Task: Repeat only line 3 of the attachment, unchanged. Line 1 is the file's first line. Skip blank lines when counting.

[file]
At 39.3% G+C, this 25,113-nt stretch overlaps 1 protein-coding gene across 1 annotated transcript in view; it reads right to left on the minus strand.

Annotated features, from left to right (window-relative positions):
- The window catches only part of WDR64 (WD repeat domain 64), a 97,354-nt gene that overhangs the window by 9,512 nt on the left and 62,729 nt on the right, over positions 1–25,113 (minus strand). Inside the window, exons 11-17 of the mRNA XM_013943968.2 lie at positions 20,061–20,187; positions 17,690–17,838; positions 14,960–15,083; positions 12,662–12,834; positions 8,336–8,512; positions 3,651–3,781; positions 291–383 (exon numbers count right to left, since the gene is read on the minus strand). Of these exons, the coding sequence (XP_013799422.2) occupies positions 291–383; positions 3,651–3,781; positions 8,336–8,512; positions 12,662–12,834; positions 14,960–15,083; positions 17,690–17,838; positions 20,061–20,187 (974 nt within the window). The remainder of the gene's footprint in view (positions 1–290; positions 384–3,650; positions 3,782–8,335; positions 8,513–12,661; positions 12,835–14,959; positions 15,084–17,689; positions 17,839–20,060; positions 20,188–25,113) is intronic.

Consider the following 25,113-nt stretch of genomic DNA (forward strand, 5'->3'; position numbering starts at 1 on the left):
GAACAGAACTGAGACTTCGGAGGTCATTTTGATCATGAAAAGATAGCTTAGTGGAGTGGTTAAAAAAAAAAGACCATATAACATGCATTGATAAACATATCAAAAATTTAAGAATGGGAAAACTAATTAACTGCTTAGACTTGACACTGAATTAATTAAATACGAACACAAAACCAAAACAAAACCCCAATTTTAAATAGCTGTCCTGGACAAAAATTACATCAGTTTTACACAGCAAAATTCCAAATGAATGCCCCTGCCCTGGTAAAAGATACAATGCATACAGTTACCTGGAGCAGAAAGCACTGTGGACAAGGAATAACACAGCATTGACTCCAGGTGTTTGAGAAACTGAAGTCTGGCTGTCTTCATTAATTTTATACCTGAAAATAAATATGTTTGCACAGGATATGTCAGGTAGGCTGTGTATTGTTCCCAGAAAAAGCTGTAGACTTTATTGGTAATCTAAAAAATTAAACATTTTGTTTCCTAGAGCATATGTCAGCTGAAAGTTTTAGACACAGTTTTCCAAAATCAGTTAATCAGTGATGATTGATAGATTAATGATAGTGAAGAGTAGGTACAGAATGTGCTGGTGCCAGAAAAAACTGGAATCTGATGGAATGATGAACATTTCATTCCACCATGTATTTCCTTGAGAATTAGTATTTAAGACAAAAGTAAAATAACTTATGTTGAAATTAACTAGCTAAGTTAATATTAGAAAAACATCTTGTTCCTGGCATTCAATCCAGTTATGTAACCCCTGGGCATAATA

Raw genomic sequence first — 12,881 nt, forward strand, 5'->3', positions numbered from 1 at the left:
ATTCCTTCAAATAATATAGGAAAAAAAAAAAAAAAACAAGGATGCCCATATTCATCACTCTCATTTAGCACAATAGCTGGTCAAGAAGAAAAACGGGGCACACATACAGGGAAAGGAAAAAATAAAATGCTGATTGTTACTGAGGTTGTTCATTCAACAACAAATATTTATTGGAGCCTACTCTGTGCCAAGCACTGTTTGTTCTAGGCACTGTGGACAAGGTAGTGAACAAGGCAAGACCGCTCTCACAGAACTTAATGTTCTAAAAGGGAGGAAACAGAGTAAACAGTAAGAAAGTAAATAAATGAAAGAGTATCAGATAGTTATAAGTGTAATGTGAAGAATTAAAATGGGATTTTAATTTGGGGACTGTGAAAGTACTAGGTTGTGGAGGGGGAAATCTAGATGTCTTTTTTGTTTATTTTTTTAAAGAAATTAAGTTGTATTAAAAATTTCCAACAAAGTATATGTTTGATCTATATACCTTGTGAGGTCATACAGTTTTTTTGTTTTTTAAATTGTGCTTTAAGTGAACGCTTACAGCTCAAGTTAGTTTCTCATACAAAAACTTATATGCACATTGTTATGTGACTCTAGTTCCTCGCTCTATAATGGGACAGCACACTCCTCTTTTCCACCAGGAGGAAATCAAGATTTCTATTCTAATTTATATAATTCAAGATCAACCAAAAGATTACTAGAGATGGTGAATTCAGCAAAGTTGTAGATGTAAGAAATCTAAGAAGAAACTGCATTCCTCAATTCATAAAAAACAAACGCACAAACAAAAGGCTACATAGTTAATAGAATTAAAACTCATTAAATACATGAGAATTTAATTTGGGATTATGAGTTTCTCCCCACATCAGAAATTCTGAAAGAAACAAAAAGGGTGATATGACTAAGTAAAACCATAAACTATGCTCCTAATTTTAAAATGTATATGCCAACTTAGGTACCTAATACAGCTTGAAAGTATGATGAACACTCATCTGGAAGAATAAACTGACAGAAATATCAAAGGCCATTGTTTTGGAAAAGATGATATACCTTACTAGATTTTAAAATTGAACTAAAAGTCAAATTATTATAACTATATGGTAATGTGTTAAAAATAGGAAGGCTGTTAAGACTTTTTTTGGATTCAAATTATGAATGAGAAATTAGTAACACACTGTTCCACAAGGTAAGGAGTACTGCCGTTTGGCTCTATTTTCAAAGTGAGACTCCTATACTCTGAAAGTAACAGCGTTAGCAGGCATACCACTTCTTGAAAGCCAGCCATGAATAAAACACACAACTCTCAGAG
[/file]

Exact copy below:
- The window catches only part of WDR64 (WD repeat domain 64), a 97,354-nt gene that overhangs the window by 9,512 nt on the left and 62,729 nt on the right, over positions 1–25,113 (minus strand). Inside the window, exons 11-17 of the mRNA XM_013943968.2 lie at positions 20,061–20,187; positions 17,690–17,838; positions 14,960–15,083; positions 12,662–12,834; positions 8,336–8,512; positions 3,651–3,781; positions 291–383 (exon numbers count right to left, since the gene is read on the minus strand). Of these exons, the coding sequence (XP_013799422.2) occupies positions 291–383; positions 3,651–3,781; positions 8,336–8,512; positions 12,662–12,834; positions 14,960–15,083; positions 17,690–17,838; positions 20,061–20,187 (974 nt within the window). The remainder of the gene's footprint in view (positions 1–290; positions 384–3,650; positions 3,782–8,335; positions 8,513–12,661; positions 12,835–14,959; positions 15,084–17,689; positions 17,839–20,060; positions 20,188–25,113) is intronic.